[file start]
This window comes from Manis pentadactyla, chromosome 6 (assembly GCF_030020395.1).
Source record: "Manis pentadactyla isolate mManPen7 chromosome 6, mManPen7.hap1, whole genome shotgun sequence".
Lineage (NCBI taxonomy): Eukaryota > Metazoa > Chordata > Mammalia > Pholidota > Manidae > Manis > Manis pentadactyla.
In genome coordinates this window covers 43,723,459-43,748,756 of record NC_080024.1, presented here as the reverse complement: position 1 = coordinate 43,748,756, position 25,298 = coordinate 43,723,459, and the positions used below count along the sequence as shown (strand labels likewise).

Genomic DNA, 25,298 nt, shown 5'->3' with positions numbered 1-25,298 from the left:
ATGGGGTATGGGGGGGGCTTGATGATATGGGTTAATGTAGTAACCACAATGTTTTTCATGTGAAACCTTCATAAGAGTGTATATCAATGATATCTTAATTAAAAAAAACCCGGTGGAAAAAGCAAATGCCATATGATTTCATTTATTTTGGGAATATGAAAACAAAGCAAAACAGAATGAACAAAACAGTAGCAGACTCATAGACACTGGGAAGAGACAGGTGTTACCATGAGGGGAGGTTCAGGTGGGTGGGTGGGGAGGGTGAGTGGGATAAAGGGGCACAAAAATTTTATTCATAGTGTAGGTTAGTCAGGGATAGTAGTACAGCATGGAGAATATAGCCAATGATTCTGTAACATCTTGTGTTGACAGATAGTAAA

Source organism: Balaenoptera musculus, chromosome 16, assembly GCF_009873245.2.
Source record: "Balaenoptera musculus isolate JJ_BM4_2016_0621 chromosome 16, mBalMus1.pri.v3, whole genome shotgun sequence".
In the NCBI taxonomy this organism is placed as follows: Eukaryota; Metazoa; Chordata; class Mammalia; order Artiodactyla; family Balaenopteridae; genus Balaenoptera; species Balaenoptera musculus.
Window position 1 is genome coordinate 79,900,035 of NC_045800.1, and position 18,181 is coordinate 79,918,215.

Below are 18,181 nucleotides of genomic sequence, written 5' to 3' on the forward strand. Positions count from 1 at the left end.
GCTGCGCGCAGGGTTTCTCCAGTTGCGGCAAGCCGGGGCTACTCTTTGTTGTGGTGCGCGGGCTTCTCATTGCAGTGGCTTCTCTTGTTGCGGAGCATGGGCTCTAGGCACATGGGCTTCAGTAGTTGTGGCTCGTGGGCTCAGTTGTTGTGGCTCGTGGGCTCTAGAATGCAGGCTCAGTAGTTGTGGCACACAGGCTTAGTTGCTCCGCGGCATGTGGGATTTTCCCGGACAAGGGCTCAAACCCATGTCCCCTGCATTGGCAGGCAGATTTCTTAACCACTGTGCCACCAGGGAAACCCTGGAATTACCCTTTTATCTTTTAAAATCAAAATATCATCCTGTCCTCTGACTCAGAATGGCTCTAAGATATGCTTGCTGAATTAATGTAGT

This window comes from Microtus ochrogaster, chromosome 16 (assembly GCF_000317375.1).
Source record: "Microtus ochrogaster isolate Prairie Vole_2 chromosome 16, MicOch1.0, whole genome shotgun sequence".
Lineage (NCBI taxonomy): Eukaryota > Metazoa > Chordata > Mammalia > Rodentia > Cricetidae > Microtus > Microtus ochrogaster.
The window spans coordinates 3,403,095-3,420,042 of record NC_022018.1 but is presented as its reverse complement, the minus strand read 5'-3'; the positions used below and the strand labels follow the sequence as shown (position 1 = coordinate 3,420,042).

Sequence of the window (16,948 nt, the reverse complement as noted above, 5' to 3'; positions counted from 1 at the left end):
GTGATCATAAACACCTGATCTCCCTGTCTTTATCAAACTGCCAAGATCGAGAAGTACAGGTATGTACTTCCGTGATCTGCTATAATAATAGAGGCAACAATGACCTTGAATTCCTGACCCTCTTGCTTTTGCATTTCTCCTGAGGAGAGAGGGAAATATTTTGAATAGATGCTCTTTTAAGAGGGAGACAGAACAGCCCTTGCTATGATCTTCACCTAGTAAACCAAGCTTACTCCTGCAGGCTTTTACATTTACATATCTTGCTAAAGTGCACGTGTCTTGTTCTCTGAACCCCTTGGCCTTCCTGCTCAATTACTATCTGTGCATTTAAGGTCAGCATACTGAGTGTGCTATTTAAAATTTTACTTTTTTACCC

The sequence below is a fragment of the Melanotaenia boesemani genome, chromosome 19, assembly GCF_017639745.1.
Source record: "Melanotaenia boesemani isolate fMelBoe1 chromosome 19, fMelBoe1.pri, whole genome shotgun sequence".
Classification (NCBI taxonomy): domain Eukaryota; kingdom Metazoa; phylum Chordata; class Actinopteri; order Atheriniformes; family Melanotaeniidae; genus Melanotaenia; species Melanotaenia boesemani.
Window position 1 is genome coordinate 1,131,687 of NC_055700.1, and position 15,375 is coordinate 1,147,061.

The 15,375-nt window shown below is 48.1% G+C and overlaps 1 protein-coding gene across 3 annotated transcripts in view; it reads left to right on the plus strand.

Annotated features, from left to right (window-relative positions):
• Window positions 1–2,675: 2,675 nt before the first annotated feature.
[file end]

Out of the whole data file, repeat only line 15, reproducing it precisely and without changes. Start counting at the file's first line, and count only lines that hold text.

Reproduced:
Lineage (NCBI taxonomy): Eukaryota > Metazoa > Chordata > Mammalia > Rodentia > Cricetidae > Microtus > Microtus ochrogaster.